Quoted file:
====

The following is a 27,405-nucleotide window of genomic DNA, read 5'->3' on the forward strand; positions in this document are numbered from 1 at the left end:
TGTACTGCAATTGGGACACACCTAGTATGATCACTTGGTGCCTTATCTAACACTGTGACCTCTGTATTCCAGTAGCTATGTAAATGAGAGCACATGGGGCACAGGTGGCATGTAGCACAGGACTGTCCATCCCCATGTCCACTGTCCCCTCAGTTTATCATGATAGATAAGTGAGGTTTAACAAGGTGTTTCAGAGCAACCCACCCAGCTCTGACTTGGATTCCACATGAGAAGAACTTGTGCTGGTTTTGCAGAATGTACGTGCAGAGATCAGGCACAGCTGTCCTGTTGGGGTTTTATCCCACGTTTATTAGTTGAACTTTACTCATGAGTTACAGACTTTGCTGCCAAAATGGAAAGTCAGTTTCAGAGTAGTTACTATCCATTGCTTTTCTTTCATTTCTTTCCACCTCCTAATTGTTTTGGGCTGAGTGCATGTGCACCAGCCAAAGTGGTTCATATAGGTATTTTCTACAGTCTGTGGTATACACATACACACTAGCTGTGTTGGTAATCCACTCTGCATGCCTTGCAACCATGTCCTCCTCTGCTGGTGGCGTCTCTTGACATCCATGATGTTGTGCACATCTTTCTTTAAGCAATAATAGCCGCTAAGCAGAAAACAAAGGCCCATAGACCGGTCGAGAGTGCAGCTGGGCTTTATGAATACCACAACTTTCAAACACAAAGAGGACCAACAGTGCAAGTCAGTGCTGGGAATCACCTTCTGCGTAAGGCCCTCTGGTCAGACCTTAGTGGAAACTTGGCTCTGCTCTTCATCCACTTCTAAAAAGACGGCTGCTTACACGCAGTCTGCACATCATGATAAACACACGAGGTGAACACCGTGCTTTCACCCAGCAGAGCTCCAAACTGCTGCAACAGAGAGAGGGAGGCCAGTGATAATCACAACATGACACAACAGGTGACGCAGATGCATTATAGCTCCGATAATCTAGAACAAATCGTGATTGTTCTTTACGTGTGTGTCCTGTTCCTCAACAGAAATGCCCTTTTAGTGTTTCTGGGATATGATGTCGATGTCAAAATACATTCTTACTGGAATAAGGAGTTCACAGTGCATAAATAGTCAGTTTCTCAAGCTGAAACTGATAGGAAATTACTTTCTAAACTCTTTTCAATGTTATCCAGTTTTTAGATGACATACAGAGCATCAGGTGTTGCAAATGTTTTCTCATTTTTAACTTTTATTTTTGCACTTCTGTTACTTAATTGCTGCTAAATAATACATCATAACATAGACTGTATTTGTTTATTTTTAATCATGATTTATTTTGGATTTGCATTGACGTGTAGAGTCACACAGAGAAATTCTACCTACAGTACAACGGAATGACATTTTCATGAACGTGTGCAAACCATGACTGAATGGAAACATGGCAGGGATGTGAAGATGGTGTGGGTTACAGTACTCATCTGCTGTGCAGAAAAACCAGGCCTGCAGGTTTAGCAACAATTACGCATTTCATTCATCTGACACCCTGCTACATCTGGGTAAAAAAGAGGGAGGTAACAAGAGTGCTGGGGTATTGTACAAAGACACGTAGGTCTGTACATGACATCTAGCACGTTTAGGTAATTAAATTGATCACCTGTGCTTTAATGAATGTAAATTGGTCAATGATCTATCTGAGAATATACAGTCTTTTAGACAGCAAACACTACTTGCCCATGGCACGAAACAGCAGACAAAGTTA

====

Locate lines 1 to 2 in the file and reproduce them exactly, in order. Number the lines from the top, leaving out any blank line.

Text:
The following is a 27,405-nucleotide window of genomic DNA, read 5'->3' on the forward strand; positions in this document are numbered from 1 at the left end:
TGTACTGCAATTGGGACACACCTAGTATGATCACTTGGTGCCTTATCTAACACTGTGACCTCTGTATTCCAGTAGCTATGTAAATGAGAGCACATGGGGCACAGGTGGCATGTAGCACAGGACTGTCCATCCCCATGTCCACTGTCCCCTCAGTTTATCATGATAGATAAGTGAGGTTTAACAAGGTGTTTCAGAGCAACCCACCCAGCTCTGACTTGGATTCCACATGAGAAGAACTTGTGCTGGTTTTGCAGAATGTACGTGCAGAGATCAGGCACAGCTGTCCTGTTGGGGTTTTATCCCACGTTTATTAGTTGAACTTTACTCATGAGTTACAGACTTTGCTGCCAAAATGGAAAGTCAGTTTCAGAGTAGTTACTATCCATTGCTTTTCTTTCATTTCTTTCCACCTCCTAATTGTTTTGGGCTGAGTGCATGTGCACCAGCCAAAGTGGTTCATATAGGTATTTTCTACAGTCTGTGGTATACACATACACACTAGCTGTGTTGGTAATCCACTCTGCATGCCTTGCAACCATGTCCTCCTCTGCTGGTGGCGTCTCTTGACATCCATGATGTTGTGCACATCTTTCTTTAAGCAATAATAGCCGCTAAGCAGAAAACAAAGGCCCATAGACCGGTCGAGAGTGCAGCTGGGCTTTATGAATACCACAACTTTCAAACACAAAGAGGACCAACAGTGCAAGTCAGTGCTGGGAATCACCTTCTGCGTAAGGCCCTCTGGTCAGACCTTAGTGGAAACTTGGCTCTGCTCTTCATCCACTTCTAAAAAGACGGCTGCTTACACGCAGTCTGCACATCATGATAAACACACGAGGTGAACACCGTGCTTTCACCCAGCAGAGCTCCAAACTGCTGCAACAGAGAGAGGGAGGCCAGTGATAATCACAACATGACACAACAGGTGACGCAGATGCATTATAGCTCCGATAATCTAGAACAAATCGTGATTGTTCTTTACGTGTGTGTCCTGTTCCTCAACAGAAATGCCCTTTTAGTGTTTCTGGGATATGATGTCGATGTCAAAATACATTCTTACTGGAATAAGGAGTTCACAGTGCATAAATAGTCAGTTTCTCAAGCTGAAACTGATAGGAAATTACTTTCTAAACTCTTTTCAATGTTATCCAGTTTTTAGATGACATACAGAGCATCAGGTGTTGCAAATGTTTTCTCATTTTTAACTTTTATTTTTGCACTTCTGTTACTTAATTGCTGCTAAATAATACATCATAACATAGACTGTATTTGTTTATTTTTAATCATGATTTATTTTGGATTTGCATTGACGTGTAGAGTCACACAGAGAAATTCTACCTACAGTACAACGGAATGACATTTTCATGAACGTGTGCAAACCATGACTGAATGGAAACATGGCAGGGATGTGAAGATGGTGTGGGTTACAGTACTCATCTGCTGTGCAGAAAAACCAGGCCTGCAGGTTTAGCAACAATTACGCATTTCATTCATCTGACACCCTGCTACATCTGGGTAAAAAAGAGGGAGGTAACAAGAGTGCTGGGGTATTGTACAAAGACACGTAGGTCTGTACATGACATCTAGCACGTTTAGGTAATTAAATTGATCACCTGTGCTTTAATGAATGTAAATTGGTCAATGATCTATCTGAGAATATACAGTCTTTTAGACAGCAAACACTACTTGCCCATGGCACGAAACAGCAGACAAAGTTA